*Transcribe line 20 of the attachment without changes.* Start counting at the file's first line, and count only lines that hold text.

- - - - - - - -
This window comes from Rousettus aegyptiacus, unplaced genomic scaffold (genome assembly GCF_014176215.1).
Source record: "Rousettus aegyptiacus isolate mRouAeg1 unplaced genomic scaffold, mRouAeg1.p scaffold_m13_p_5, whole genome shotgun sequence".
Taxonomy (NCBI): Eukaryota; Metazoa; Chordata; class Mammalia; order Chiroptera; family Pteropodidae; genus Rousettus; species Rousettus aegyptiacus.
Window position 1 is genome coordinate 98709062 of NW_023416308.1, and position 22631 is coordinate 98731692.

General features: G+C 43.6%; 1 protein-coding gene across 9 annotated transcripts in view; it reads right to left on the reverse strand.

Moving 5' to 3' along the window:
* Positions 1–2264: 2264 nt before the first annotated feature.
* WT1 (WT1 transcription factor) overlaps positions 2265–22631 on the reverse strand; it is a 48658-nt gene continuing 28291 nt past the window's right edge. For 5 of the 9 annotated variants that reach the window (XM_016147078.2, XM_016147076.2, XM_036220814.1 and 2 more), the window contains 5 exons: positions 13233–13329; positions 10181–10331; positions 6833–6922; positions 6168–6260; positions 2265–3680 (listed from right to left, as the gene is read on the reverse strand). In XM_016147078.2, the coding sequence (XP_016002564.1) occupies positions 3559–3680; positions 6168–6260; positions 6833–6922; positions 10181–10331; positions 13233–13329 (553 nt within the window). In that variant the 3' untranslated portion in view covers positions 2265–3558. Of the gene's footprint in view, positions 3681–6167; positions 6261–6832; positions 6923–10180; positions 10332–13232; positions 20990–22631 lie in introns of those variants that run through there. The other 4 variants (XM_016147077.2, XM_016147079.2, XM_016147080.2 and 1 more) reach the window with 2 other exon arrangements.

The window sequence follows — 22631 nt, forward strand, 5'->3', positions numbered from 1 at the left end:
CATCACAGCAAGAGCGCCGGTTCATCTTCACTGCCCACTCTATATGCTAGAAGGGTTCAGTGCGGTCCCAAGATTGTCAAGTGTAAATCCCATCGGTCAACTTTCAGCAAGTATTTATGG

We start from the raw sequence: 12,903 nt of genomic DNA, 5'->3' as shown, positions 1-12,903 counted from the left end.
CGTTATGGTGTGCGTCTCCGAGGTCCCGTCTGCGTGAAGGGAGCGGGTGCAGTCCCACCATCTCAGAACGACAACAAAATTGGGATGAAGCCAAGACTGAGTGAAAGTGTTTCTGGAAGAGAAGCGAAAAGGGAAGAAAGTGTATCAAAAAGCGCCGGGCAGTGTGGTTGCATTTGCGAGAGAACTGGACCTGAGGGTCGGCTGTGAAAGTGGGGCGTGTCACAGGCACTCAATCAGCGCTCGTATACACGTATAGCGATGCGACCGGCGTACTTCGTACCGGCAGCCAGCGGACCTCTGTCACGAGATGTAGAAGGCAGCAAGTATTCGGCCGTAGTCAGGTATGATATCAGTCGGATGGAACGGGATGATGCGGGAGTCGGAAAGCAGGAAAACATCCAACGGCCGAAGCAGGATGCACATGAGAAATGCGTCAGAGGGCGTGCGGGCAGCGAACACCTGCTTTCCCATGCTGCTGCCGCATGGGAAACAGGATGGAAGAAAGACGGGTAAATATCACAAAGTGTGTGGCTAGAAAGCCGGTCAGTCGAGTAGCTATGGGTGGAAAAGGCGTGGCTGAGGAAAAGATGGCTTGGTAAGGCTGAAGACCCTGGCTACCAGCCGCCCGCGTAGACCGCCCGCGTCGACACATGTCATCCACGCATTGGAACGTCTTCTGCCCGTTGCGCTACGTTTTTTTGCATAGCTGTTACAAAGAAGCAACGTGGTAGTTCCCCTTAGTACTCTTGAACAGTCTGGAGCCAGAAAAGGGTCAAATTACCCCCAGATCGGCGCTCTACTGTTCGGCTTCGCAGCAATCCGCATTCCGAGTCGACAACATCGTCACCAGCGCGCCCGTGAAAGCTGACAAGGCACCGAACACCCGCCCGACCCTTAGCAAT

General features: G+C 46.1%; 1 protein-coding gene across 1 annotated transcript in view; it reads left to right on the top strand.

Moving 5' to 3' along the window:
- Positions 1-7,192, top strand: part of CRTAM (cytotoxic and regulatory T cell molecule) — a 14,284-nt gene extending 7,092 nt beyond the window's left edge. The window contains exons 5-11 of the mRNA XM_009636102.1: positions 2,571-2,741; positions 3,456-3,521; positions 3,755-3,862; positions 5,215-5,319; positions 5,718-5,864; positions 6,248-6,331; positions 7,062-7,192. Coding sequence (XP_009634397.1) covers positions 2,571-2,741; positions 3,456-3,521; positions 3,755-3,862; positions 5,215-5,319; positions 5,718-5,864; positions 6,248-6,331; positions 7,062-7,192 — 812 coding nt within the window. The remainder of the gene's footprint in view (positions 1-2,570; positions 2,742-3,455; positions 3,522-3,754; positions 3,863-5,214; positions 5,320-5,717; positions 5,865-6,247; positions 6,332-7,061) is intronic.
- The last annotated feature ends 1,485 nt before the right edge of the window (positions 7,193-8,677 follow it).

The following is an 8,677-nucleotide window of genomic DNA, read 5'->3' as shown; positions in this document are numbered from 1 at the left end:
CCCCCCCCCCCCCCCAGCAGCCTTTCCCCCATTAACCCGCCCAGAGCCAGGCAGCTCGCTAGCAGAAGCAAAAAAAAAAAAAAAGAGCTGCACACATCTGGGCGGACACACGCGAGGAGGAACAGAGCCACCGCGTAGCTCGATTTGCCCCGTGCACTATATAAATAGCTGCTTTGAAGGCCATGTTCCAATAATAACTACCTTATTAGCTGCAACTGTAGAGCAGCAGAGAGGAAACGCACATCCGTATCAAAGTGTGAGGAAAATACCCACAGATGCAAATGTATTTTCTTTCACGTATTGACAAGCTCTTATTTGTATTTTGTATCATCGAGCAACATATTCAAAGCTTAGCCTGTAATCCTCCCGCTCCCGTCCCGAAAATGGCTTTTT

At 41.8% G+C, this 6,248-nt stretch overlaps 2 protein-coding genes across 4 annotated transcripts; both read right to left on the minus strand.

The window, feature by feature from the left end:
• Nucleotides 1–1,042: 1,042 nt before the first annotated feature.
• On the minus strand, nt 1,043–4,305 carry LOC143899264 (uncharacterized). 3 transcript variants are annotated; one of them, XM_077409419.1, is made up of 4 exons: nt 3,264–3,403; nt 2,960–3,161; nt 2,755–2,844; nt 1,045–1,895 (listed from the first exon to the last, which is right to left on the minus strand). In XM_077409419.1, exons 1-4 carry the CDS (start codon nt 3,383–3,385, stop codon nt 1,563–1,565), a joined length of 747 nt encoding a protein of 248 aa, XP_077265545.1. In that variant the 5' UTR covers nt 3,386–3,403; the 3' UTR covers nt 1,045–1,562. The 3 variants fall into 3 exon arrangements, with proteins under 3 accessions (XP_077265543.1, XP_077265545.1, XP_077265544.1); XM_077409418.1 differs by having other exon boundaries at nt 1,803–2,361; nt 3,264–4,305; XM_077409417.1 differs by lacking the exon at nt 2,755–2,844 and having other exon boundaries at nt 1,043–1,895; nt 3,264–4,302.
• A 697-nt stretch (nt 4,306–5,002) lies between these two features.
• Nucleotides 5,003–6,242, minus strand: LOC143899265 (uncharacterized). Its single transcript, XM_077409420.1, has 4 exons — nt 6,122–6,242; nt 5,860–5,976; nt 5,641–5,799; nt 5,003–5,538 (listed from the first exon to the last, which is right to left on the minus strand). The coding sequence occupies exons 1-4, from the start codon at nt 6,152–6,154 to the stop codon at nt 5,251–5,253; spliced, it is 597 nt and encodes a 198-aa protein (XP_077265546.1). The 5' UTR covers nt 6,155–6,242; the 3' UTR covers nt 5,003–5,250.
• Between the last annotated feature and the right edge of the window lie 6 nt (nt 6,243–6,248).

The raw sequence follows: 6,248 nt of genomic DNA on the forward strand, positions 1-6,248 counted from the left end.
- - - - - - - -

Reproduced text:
The window, feature by feature from the left end: